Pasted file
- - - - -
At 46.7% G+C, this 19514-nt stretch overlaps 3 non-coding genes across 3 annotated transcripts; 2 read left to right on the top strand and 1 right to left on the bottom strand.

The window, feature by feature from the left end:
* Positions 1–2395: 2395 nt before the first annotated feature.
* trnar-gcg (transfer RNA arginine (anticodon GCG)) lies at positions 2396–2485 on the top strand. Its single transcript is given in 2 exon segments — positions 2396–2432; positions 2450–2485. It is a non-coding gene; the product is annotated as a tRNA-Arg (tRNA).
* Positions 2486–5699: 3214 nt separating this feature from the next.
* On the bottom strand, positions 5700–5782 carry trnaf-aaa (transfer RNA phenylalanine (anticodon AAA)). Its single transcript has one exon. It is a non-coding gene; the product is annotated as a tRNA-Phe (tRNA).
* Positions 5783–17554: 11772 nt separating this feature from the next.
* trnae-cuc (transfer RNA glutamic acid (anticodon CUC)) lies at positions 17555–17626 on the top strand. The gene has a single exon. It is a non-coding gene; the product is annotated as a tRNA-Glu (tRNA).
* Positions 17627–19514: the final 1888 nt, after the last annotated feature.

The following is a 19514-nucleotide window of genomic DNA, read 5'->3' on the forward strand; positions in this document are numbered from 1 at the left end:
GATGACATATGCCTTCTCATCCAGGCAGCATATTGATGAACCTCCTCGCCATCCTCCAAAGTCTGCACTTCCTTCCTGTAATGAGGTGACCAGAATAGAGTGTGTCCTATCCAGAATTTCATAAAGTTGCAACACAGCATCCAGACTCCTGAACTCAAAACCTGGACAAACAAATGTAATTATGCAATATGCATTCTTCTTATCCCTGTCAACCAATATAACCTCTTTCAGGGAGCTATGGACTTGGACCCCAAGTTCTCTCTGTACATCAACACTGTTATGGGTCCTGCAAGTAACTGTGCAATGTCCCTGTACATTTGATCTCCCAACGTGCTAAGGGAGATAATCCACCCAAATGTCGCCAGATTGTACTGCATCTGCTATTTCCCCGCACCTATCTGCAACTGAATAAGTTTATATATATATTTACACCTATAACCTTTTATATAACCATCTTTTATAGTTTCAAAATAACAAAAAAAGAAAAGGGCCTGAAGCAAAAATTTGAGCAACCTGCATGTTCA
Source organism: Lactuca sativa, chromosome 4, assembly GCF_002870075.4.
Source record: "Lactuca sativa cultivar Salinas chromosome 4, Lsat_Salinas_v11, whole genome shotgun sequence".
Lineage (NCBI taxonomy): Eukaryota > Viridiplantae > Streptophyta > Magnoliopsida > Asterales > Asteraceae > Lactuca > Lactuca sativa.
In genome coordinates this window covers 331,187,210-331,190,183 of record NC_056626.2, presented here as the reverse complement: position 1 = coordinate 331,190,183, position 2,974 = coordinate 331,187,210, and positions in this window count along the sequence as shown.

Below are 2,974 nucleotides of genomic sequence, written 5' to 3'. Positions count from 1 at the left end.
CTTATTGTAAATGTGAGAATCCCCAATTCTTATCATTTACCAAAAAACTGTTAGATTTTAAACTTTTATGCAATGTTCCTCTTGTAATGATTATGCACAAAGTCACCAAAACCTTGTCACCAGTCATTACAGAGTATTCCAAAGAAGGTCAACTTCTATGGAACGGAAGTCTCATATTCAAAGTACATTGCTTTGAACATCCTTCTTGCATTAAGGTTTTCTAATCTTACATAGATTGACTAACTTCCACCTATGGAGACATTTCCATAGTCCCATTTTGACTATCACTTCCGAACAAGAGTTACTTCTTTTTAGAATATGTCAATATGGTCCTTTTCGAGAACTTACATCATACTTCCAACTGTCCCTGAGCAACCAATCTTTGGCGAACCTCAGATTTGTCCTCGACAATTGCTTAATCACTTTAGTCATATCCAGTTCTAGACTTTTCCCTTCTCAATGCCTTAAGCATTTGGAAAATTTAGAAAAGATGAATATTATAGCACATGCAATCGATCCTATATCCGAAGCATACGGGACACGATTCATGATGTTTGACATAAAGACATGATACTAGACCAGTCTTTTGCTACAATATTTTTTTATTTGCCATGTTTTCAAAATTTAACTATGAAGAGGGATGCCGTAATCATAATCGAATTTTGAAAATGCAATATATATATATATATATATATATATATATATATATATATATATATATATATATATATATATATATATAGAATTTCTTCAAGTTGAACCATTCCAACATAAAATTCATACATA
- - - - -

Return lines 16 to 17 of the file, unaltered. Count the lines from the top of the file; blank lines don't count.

Below are 2,974 nucleotides of genomic sequence, written 5' to 3'. Positions count from 1 at the left end.
CTTATTGTAAATGTGAGAATCCCCAATTCTTATCATTTACCAAAAAACTGTTAGATTTTAAACTTTTATGCAATGTTCCTCTTGTAATGATTATGCACAAAGTCACCAAAACCTTGTCACCAGTCATTACAGAGTATTCCAAAGAAGGTCAACTTCTATGGAACGGAAGTCTCATATTCAAAGTACATTGCTTTGAACATCCTTCTTGCATTAAGGTTTTCTAATCTTACATAGATTGACTAACTTCCACCTATGGAGACATTTCCATAGTCCCATTTTGACTATCACTTCCGAACAAGAGTTACTTCTTTTTAGAATATGTCAATATGGTCCTTTTCGAGAACTTACATCATACTTCCAACTGTCCCTGAGCAACCAATCTTTGGCGAACCTCAGATTTGTCCTCGACAATTGCTTAATCACTTTAGTCATATCCAGTTCTAGACTTTTCCCTTCTCAATGCCTTAAGCATTTGGAAAATTTAGAAAAGATGAATATTATAGCACATGCAATCGATCCTATATCCGAAGCATACGGGACACGATTCATGATGTTTGACATAAAGACATGATACTAGACCAGTCTTTTGCTACAATATTTTTTTATTTGCCATGTTTTCAAAATTTAACTATGAAGAGGGATGCCGTAATCATAATCGAATTTTGAAAATGCAATATATATATATATATATATATATATATATATATATATATATATATATATATATATATATATATATATAGAATTTCTTCAAGTTGAACCATTCCAACATAAAATTCATACATA